The sixth edition of Tomorrow’s Man – named after a 1950s gay magazine – features works by contemporary artists alongside a heartfelt blend of archival images
Jack Pierson happened upon Tomorrow’s Man by chance in the early 90s, while perusing the displays of vintage bric-a-brac that people laid out for sale on East Village sidewalks back then. Flicking through the fabled beefcake magazine designed to fly under the radar during the 1950s and 1960s when depictions of male nudity were still a crime, Tomorrow’s Man positioned itself as a physique magazine catering to the bodybuilding scene.
Pierson hungered for more and headed over to Physique Memorabilia on 12th Street and Broadway. After being buzzed in by the proprietor, Pierson describes the feeing of being immersed into a singular world replete with red-flecked velvet wallpaper and live parrots squawking along to the music. Nestled between Footlight Records, which catered to gay men who loved show tunes, and the Strand, Physique Memorabilia satisfied collectors of printed matter at a time when such images were hard to come by. Pierson collected them in a box that sat in his Lower East Side closet for years – but loathed the idea of bringing the box on his upcoming move to the West Village.
Then opportunity knocked; Bob Gilbert invited him to be in an Art Against Aids exhibition at Paula Cooper. “I thought of minimalism and the flow of everything,” says Pierson of the moment inspiration struck. “I just gave him that box of old pornos, told him to put it on the floor of the gallery and call it, Old Friends. And it sold. A peak month for me somehow.” Pierson tapped into our enduring love for artefacts of days past, of a seeming innocence that now feels hopelessly out of reach and yet no less alluring. That romantic sensibility, along with a splash of wit, charm and insouciance, forms the core of Tomorrow’s Man, his ongoing collaboration with Bywater Bros Editions.
First envisioned as a one-off, Pierson saw that Tomorrow’s Man was a collectible. Taking its cue from The Yellow Book, a British literary periodical published in the mid-1890s, Pierson will be doing a 13-edition set. On February 21, he releases the sixth edition, which features works by contemporary artists including Jeremy Deprez, Eliza Douglas, Robert Escalera, Mark Flood, Mended Veil, and Kembra Pfahler, and more combined with a heartfelt blend of archival images that adds a splash of familiarity and warmth.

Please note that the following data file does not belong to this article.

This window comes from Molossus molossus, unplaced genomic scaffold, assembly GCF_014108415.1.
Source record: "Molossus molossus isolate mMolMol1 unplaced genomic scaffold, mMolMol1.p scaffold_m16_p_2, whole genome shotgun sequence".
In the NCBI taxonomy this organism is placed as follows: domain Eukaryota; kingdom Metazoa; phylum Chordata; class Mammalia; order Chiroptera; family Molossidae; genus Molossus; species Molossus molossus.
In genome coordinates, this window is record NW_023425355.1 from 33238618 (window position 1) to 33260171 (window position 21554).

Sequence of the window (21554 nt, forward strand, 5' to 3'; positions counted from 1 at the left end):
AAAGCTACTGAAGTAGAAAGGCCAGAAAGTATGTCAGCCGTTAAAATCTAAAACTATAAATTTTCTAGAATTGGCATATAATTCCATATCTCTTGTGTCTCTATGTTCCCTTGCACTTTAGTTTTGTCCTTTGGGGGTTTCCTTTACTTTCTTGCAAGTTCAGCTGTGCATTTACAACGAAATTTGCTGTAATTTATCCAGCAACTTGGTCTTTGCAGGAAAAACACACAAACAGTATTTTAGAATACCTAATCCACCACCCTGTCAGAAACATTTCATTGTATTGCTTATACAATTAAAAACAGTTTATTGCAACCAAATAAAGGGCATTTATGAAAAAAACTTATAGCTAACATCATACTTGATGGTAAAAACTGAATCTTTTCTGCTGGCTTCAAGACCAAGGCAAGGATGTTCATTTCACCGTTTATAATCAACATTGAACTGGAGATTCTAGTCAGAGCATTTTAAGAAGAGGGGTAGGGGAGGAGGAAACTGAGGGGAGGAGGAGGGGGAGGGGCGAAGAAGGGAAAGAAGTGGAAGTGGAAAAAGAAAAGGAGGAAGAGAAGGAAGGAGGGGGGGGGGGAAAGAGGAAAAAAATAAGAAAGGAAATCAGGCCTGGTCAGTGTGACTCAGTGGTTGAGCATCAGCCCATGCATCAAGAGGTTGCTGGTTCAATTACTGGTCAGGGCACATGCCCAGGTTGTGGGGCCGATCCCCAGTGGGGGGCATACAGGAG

After doing a few theme issues, Pierson decided to return to an off-the-cuff approach, drawing from the things in his purview that resonated most. Among them was Instagram, where he sees gems by young artists amid the ever flowing stream of imagery. “I can remember having my first printed piece being very uplifting,” Pierson says. “It gave me confidence, and I want to provide this opportunity for people. I also try to make, like a couple of big artists that don’t need the help [for context]. It makes a difference. People still crave magazines, printed stuff. Just the Printed Matter Book Fair this year, it was like a Rolling Stone concert.”
The impulse to collect has a cult-like appeal, something Pierson had released himself from until he discovered eBay during the early days of the pandemic. “I was late to the game,” he admits. “For 20 years I was desperate not to be a collector. These people get weighed down. I have one friend that’s an obsessive record collector – and there’s nothing more depressing than the texture of albums on a shelf.”
But printed matter can be discreetly put away in flat files, out of sight, out of mind, which makes it easier to stash a simple black tear sheet from a long-forgotten magazine that Pierson has been carrying around since 1980. In a section titled Hope for Homosexuals: Teen Challenge, the writer gives readers 25 “tips” to spot a [slur], encouraging them to keep an eye out for boys “swaying hips” and “striking unusual poses”. “I love stuff from another period that speaks to me,” says Pierson. “There’s no difference between the gay bars of the 60s and 70s than people who are fascinated by Egypt. It’s just like, what was I like inside?”
The piece de resistance is One Stop, a one-act screenplay by John “Chico” Kramer III, which takes us for a ride on a Bronx-bound D train out of Coney Island Beach. “There’s a quality of guy that grew up in New York and they are just characters. They just have a way about them, super accepting and easy on the streets,” says Pierson of Chico. Seeing Chico’s love of literature, Pierson encouraged his young friend to sit down and write. The result is One Stop, which a group of NYU students decided to turn into a short film. “He got very lucky because the movie actually got made. And I was like, ‘Here's the script in print.’ See, it was worth it!”
Tomorrow’s Man 6 by Jack Pierson is out now.